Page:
The opinion of the court was delivered by: GILES
GILES, J., District Judge.
Numerous lawsuits alleging asbestos-related injuries have been brought against the Pittsburgh Corning Corporation ("Pittsburgh Corning"), a manufacturer of asbestos products. The parties in the instant declaratory judgment action asbestos-product manufacturers, their primary insurers, and their excess insurers. Resolution of certain pending motions for summary judgment will determine which party must bear the expense of defending the thousands of asbestos suits pending against Pittsburgh Corning, and which must pay for any liability incurred.
These important issues are presented by two sets of motions. The first (the "Defense Motions") seeks a declaration whether Pittsburgh Corning's insurance contract with Travelers Indemnity Company ("Travelers") requires the insurer to continue to defend suits even though the monetary limits of its policy are exhausted. The second set (the "Coverage Motions") seeks a declaration whether insurance written by Commercial Union Insurance Company ("Commercial Union") covers asbestos injuries (1) resulting from exposure to asbestos during the policy period, as opposed to (2) manifesting themselves during the policy period. For the reasons which follow, the court decides that Travelers must continue to defend despite exhaustion of monetary limits, and that Commercial Union's policies apply to injuries resulting from exposure during the policy period.
The parties to this litigation are the insured, Pittsburgh Corning; its co-owners, PPG Industries, Inc. ("PPG"), and Corning Glass Works ("Corning"); the insured's primary insurance carriers, Travelers Indemnity Company ("Travelers"), Insurance Company of North America ("INA"), and Lumbermans Mutual Casualty Company ("Lumbermans"); and the insured's excess carrier, Commercial Union Insurance Company ("Commercial Union").
The case was brought as a declaratory judgment by the excess carrier alleging that the other parties acted to improperly exhaust the primary liability limits, thus prematurely calling on the excess carrier to fulfill its obligations. The insured counterclaimed against the excess carrier,
asking for a declaration that the excess coverage covers injuries caused by exposure to asbestos during the policy period. The insured also cross-claims against its primary carrier, Travelers,
asking for a declaration that the primary insurer owes a continuing duty to defend despite exhaustion of the primary liability limits.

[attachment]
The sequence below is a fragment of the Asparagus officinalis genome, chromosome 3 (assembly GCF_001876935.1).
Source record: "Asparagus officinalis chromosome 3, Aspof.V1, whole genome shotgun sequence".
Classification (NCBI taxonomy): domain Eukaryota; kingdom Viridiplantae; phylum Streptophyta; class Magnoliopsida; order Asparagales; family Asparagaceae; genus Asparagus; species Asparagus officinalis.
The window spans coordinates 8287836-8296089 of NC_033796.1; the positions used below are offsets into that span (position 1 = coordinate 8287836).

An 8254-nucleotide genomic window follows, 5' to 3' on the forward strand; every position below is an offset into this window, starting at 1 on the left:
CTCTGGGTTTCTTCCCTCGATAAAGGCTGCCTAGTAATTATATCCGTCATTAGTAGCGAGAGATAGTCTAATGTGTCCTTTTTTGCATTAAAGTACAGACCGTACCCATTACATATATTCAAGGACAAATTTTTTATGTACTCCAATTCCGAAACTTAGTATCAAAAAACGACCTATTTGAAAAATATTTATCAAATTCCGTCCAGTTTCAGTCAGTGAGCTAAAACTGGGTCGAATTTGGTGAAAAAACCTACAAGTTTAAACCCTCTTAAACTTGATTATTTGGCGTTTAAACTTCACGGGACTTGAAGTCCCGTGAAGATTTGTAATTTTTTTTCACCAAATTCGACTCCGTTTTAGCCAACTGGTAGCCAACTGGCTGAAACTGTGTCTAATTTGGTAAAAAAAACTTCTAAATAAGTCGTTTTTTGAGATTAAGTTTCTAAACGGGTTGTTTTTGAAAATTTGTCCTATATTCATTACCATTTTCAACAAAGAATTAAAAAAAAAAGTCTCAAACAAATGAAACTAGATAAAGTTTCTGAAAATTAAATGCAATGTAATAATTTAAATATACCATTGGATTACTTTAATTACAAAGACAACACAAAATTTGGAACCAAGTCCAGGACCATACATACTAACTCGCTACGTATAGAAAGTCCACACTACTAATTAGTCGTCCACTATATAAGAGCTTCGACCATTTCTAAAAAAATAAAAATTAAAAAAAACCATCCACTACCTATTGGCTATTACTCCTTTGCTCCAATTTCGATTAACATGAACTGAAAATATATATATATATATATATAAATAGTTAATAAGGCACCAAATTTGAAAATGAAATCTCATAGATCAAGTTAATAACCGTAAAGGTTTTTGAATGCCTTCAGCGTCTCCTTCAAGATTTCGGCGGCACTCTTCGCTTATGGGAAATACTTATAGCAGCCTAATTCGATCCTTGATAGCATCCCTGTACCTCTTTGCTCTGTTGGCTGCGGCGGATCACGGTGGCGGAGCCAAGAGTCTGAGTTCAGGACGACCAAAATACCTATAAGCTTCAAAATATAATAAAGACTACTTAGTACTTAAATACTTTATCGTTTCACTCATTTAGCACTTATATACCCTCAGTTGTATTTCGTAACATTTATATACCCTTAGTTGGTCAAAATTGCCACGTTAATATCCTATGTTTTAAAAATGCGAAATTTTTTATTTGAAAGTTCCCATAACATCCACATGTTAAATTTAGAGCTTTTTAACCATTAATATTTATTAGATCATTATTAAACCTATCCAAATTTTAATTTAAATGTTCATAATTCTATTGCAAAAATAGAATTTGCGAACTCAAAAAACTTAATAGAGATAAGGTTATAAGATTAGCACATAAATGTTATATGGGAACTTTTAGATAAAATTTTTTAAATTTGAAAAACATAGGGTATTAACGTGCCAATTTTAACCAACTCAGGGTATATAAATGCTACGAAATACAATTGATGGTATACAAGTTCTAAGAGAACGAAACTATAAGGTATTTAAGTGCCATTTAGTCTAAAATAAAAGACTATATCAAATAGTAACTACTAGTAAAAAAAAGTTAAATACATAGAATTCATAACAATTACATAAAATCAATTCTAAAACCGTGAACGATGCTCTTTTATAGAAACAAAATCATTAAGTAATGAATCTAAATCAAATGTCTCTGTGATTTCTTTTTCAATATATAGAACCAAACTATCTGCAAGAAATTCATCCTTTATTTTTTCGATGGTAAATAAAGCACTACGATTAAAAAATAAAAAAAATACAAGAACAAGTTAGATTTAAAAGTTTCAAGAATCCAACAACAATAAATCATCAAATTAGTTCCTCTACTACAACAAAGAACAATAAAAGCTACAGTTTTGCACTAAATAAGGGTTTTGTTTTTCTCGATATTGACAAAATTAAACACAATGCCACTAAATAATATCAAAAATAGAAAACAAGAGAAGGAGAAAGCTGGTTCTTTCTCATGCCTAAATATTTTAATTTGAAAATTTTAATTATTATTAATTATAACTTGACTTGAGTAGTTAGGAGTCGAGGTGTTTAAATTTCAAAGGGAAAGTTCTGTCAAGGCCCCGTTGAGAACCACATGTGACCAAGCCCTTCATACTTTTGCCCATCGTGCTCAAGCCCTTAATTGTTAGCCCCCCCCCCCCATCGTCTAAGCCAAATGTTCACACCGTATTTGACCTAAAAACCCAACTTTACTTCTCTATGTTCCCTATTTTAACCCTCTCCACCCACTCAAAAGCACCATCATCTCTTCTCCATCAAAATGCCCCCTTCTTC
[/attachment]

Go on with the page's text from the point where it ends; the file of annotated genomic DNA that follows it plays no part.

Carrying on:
Cross motions for summary judgment require an adjudication of the primary insurer's obligation to defend its insured despite exhaustion of the liability limits. In a motion for partial summary judgment, the insured contends that the insurer must continue to defend asbestos suits, and in a cross-motion, the insurer contends that it has no duty to defend once its liability limits are exhausted.
The insured cites three bases for a continuing duty to defend: the insurance contract, an agreement among the primary carriers ("Intercompany Agreement"), and equity. First, the insured contends that the contract creates separate duties to indemnify and defend. Arguing that the contact is unambiguous, the insured states that Pennsylvania law and a line of cases starting with Anchor Casualty Co. v. McCaleb, 178 F.2d 322, 325 (5th Cir. 1949), support the proposition that the policy creates a continuing duty to defend. Alternatively, if the policy is ambiguous, it argues that Pennsylvania law requires construction in favor of the insured, with the same result. Second, the insured relies on the statement in the Intercompany Agreement that cases pending on January 1, 1979, will continue to be handled to their conclusion by the carriers. The insured argues that the Intercompany Agreement constitutes an enforceable voluntary agreement to defend it. Finally, the insured contends that it would be unfairly prejudiced if its insurer were allowed to withdraw in mid-course from the investigation, administration, and defense of the thousands of outstanding claims against Pittsburgh Corning.
While claiming that the policy is unambiguous, the insurer, on the other hand, gives it exactly the opposite meaning as the insured. The insurer also relies on a contrary line of case authority, starting with Lumbermen's Mutual Casualty Co. v. McCarthy, 90 N.H. 320, 8 A.2d 750 (1939). Alternatively, the insured argues that if the policy is ambiguous, Pennsylvania law requires interpretation like that of any other contract -- in accord with the objective intent of all parties -- and that the parties objectively intended no continuing duty to defend. The insurer points out that the insured was not a party to the Intercompany Agreement, and because the insured is neither an explicit nor intended beneficiary, ...